The likes of smartwatches, virtual reality systems and transparent displays have invaded Computex 2014, a space traditionally saved for PC makers to shine with the laptops, tablets and PC accessories.
This is the future of computing. Though PC shipment numbers have been dwindling, well the right word is plummeting, the fact is, PCs are still much in need. But what's happening is a paradigm shift, one that's very telling when even stalwarts such as Acer are making their own smartwatch to complement their Android devices.
We saw the future, and we're here to excite and warn you about certain aspects of it.
Asus Transformer Book T300 Chi
Intel showed off a reference design PC booting the new efficient Core M processor at Computex. Super slim thanks to the lack of a fan system, it sets the stage for equally slim tablets and convertibles to come. And the first to pick was a contender from Asus - the 7.3mm slim Transformer Book T300 Chi hybrid packing the power of Intel’s latest micro-architecture.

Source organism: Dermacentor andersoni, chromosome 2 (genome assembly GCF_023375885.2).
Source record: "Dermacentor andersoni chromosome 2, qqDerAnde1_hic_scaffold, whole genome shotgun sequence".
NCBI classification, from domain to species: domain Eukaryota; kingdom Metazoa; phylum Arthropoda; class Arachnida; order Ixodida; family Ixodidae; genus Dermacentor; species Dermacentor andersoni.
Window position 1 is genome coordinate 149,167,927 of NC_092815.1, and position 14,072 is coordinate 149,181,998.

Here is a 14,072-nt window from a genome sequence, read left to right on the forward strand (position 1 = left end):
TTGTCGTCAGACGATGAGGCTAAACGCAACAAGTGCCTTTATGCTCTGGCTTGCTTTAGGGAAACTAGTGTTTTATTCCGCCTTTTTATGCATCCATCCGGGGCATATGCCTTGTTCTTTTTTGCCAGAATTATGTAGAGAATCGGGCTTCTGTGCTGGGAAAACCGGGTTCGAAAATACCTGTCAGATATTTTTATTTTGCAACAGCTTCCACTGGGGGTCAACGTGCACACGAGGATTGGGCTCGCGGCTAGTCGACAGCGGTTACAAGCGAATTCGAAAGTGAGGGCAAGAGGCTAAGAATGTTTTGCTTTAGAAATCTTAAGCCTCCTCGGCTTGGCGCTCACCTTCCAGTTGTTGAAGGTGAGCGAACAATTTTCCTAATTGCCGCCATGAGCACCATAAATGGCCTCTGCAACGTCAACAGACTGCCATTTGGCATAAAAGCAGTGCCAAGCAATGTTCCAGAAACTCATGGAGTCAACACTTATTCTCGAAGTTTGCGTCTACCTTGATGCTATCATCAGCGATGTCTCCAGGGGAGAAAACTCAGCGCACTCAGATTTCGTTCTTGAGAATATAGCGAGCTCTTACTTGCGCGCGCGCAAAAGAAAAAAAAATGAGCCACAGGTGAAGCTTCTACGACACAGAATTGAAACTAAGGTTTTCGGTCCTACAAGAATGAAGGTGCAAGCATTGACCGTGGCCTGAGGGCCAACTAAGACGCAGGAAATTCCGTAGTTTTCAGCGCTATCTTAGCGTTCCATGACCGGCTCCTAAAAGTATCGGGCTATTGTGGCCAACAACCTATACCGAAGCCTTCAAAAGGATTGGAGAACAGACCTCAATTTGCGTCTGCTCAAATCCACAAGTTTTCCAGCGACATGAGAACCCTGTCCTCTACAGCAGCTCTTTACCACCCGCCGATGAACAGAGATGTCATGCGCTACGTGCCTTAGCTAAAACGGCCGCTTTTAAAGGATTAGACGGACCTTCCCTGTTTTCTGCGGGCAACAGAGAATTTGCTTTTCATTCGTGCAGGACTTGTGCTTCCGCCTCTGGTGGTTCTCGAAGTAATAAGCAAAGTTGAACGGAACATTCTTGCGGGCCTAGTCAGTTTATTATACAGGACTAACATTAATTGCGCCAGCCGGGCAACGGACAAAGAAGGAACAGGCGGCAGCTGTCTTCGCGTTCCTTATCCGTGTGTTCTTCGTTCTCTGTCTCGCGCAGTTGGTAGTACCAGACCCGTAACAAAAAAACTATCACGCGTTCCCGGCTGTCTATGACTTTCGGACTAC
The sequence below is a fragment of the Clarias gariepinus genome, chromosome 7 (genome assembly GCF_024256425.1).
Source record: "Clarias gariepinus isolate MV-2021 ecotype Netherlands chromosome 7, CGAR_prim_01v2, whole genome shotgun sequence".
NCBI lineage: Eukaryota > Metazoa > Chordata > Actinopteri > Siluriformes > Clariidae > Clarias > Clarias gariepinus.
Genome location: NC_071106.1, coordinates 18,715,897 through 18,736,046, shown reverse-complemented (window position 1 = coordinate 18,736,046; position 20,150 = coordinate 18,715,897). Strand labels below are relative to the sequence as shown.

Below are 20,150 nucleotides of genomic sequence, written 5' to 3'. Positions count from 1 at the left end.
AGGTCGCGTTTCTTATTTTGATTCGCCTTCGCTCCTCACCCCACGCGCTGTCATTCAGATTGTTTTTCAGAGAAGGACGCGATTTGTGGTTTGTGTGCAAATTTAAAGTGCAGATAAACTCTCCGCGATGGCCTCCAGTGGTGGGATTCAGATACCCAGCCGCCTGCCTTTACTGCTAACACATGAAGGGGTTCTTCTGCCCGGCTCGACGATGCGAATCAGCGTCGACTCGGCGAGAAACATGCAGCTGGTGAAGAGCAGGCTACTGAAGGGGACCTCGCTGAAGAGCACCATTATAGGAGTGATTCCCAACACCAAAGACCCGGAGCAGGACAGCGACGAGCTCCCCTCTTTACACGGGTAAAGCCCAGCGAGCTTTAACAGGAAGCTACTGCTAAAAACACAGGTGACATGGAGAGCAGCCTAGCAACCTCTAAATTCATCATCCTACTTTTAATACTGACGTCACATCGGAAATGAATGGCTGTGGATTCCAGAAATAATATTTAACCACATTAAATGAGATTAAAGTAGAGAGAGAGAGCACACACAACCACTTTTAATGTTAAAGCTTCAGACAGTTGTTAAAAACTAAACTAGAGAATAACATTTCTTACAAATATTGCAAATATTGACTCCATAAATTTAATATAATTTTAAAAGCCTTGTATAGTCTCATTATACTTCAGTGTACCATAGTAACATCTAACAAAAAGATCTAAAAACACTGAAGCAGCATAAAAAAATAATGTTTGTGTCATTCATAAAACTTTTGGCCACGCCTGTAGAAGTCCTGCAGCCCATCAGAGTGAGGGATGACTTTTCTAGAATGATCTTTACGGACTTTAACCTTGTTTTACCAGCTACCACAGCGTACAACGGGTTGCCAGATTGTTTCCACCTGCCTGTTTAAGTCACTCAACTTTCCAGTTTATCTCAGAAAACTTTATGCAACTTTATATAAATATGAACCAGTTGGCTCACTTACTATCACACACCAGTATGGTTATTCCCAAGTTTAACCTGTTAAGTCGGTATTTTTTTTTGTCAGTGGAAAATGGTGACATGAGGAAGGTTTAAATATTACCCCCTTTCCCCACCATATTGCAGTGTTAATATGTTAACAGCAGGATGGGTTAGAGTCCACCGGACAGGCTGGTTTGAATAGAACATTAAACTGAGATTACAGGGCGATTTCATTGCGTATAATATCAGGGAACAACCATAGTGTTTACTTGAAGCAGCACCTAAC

Verdict: Good, maybe even great. As people who had to work the expansive floor space four days in a row with equipment in tow, thinner and lighter is always better. Trust us.
Acer Liquid Leap
The company’s first wearable was hyped up before Computex, but we were mostly sorely underwhelmed when we met it in the flesh. And that Liquid Jade smartphone it comes bundled with doesn’t look too bad either.
Verdict: Just barely on the cusp of promising. In terms of tech, it’s really quite disappointing. But the way it looks gives us hope that wearables will be better looking in the future.
READ MORE: Wrist on with the Acer Liquid Leap smartband
Singapore company Oaxis jumps onto the wearables bandwagon with the Star 21, a rather good looking wearable that’s geared towards the ladies with its studded display. Working very much like the Misfit Shine, LEDs light up to show the time and how far you’re along in achieving your activity goal. The accompanying app also gamifies the experience although details were scant.